# Difference between revisions of "Szemerédi's original proof of Szemerédi's theorem"

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− | In the standard proof of [[ | + | In the standard proof of [[Roth's theorem]] (as well as Szemeredi’s proof), we may assume without loss of generality that the set A does not have significantly increased density on any reasonably long subprogression, since otherwise we could pass to that subprogression and apply some sort of induction hypothesis. We can do the same here: to prove [[DHJ]] for some set with density , we may assume without loss of generality that every slice of A of any reasonable size (m-dimensional, where m grows slowly with n) has density at most (where I will be vague about exactly what o(1) means). By Markov’s inequality, this also implies that almost all (i.e. 1-o(1)) of all such slices will have density at least as well. It is not clear to me how one can exploit such a fact, but it is something worth keeping in mind. (Admittedly, this structure is not used in the graph-theoretic proofs of Roth or corners, but as I said in my previous post, we are not bound to slavishly follow the graph-theoretic model.) |

In a somewhat similar spirit, we can use the [[coloring Hales-Jewett theorem]] to stabilise various low-complexity quantities. Indeed, if we have some quantity X that depends on a medium number m of the coordinates of , and takes a bounded number k of values, then (if m is sufficiently large depending on d and k), we can reduce the m coordinates to d, passing to a slice, and force X to now be constant on these d coordinates. (I already used this argument in 85.) Again, I don’t see an immediate way to utilise this freedom, but if we are encountering a problem that the “richness” of various slices varies too much with the slice, this is presumably the thing to do to fix that. And there is also the [[Carlson-Simpson theorem]] to hold in reserve to soup this up even further. | In a somewhat similar spirit, we can use the [[coloring Hales-Jewett theorem]] to stabilise various low-complexity quantities. Indeed, if we have some quantity X that depends on a medium number m of the coordinates of , and takes a bounded number k of values, then (if m is sufficiently large depending on d and k), we can reduce the m coordinates to d, passing to a slice, and force X to now be constant on these d coordinates. (I already used this argument in 85.) Again, I don’t see an immediate way to utilise this freedom, but if we are encountering a problem that the “richness” of various slices varies too much with the slice, this is presumably the thing to do to fix that. And there is also the [[Carlson-Simpson theorem]] to hold in reserve to soup this up even further. |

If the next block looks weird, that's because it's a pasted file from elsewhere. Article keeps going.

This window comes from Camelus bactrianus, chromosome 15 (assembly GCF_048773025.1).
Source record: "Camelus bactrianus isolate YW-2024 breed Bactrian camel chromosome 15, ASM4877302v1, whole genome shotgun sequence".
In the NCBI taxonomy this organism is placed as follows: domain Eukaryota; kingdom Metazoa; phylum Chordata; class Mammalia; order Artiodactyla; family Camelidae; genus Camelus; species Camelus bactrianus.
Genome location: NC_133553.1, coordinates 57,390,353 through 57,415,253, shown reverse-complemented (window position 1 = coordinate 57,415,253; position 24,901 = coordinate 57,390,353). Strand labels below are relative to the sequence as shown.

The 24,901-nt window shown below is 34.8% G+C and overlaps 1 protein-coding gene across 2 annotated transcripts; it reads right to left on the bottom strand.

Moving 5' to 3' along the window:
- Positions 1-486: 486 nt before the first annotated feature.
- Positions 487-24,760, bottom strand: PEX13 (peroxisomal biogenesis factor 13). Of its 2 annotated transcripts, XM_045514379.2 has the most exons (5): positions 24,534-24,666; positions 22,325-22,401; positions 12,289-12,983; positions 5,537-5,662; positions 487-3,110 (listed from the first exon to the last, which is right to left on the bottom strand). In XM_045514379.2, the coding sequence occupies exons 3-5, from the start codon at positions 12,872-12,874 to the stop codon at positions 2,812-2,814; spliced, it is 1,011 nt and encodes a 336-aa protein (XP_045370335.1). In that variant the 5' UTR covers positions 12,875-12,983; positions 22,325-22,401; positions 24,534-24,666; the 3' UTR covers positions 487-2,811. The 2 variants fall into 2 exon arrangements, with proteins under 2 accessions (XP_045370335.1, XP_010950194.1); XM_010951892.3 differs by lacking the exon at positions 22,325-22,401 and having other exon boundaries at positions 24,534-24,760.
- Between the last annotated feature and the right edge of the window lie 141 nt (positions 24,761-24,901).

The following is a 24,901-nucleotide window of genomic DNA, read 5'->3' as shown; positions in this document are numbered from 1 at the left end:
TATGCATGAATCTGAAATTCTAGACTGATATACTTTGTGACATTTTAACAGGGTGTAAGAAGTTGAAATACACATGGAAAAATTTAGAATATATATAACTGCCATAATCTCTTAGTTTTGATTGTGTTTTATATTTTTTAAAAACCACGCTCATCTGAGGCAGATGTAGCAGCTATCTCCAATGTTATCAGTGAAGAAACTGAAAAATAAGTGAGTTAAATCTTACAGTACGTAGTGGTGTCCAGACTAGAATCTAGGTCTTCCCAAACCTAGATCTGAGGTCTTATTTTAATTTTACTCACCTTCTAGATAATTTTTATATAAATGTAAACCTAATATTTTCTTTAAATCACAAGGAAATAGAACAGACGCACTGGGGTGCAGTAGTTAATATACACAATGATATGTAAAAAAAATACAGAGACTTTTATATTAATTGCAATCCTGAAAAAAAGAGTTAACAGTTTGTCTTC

## Latest revision as of 17:35, 15 February 2009

Szemerédi's combinatorial proof of Szemerédi's theorem is highly intricate. Below are some of the ingredients used in the proof.

## Maximum asymptotic density